Monday, January 30, 2012

Toledo CIP - source of all for everything - is running dry

In his State of the City address today at the Toledo Rotary (viewable here), Mayor Mike Bell said he wants to restructure the Capital Improvement Plan funds in order to borrow $28 million for street paving in 2012 and 2013.

The problem is that Toledo City Council has decimated the CIP fund over the past several years in order to cover general fund - or every day - expenses. This has left us with virtually nothing in the CIP to cover the necessary CIP expenses like road repair.

Council transferred funds because they just couldn't find anywhere to cut, despite funding things like Easter Egg hunts, hip hop concerts, arts projects and a host of other unnecessary (though desirable by some) items. In fact, tomorrow they will vote on transferring another million because revenue they expected from the new casino isn't yet coming in due to a delay in the casino opening.

Despite warnings that routinely relying upon the CIP to balance the general fund would lead to shortages in the long-term, council continued to do so.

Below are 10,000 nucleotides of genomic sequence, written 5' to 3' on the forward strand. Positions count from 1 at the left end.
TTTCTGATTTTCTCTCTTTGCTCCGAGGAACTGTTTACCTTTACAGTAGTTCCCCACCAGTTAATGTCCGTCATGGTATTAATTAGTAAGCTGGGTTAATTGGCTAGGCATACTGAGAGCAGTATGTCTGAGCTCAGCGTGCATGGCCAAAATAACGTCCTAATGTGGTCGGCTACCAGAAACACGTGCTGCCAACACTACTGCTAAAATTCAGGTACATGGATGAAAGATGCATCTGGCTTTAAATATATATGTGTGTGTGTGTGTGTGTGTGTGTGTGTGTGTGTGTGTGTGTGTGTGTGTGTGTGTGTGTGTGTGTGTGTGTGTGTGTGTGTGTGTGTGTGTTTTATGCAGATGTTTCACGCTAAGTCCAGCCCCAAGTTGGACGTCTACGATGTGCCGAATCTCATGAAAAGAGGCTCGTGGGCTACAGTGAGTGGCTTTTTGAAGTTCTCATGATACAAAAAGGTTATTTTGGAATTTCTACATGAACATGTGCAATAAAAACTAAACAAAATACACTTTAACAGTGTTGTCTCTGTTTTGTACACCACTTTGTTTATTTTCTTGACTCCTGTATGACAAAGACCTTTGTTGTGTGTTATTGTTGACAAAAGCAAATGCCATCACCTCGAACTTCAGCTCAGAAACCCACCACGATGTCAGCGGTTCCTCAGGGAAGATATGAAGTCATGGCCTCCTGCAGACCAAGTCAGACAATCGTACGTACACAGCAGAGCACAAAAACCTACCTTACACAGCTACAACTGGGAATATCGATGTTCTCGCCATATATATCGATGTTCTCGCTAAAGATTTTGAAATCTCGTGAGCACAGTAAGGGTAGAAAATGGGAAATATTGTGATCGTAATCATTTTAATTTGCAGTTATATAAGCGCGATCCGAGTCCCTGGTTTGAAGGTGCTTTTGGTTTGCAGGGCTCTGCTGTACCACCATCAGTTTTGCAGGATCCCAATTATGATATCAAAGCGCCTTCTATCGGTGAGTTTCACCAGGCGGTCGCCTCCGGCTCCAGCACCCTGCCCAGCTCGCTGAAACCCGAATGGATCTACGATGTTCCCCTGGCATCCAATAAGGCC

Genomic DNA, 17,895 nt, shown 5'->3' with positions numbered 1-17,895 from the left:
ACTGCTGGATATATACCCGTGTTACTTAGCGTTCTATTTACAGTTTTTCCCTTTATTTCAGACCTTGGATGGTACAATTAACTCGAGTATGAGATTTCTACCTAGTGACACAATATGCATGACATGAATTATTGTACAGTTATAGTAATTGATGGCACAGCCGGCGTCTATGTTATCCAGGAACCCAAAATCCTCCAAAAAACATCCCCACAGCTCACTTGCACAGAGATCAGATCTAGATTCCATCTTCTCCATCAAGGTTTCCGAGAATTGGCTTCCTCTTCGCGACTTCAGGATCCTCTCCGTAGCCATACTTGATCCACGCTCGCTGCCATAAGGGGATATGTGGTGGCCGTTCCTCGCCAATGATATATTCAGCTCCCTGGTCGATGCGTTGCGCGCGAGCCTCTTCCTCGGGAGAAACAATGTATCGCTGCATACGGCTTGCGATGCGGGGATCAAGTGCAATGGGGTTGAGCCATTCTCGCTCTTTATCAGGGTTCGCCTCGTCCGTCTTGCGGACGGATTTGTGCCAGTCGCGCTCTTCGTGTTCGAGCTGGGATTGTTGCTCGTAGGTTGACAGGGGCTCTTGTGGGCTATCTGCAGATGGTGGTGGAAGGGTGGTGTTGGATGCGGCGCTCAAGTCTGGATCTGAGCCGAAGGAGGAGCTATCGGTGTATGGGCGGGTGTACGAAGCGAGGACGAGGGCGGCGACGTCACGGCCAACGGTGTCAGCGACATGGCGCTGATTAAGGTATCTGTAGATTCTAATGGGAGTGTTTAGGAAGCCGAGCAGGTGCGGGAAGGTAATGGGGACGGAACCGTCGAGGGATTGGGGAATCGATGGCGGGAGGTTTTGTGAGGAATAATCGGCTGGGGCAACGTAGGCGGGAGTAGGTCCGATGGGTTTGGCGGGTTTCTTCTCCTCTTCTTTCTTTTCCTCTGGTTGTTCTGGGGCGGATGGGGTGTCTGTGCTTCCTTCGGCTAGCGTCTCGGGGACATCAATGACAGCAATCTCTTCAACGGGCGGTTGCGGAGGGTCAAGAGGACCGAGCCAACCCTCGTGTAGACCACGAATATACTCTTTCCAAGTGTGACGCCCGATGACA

Now we are faced with borrowing $28 million to cover our necessary expenses because there's nothing left. Interestingly, this will be the highest amount of debt issued since 1998 - more than twice the $13.5 million that was issued in 2003.

Toledo transferred out $7 million in 2011 to cover the 2010 budget deficit. They depleted their rainy day fun years ago. I believe the last time I added it up, it was around $50 million that had been taken out of the CIP and transferred into the general fund to cover every day expenses.

If council had just lived within its means and not transferred the money out of the CIP, we wouldn't have to borrow anything in 2012-13 to pay for road repaving.

But since Toledo voters approved letting council raid the CIP, there is no incentive for them to not do so. They spend the money knowing they can just raid the CIP to cover their pet projects and special programs, expecting to let future councils deal with the consequences.

Fortunately, the 3/4% payroll income tax will be on the ballot this year and Toledoans will have a chance to tell council "NO!"

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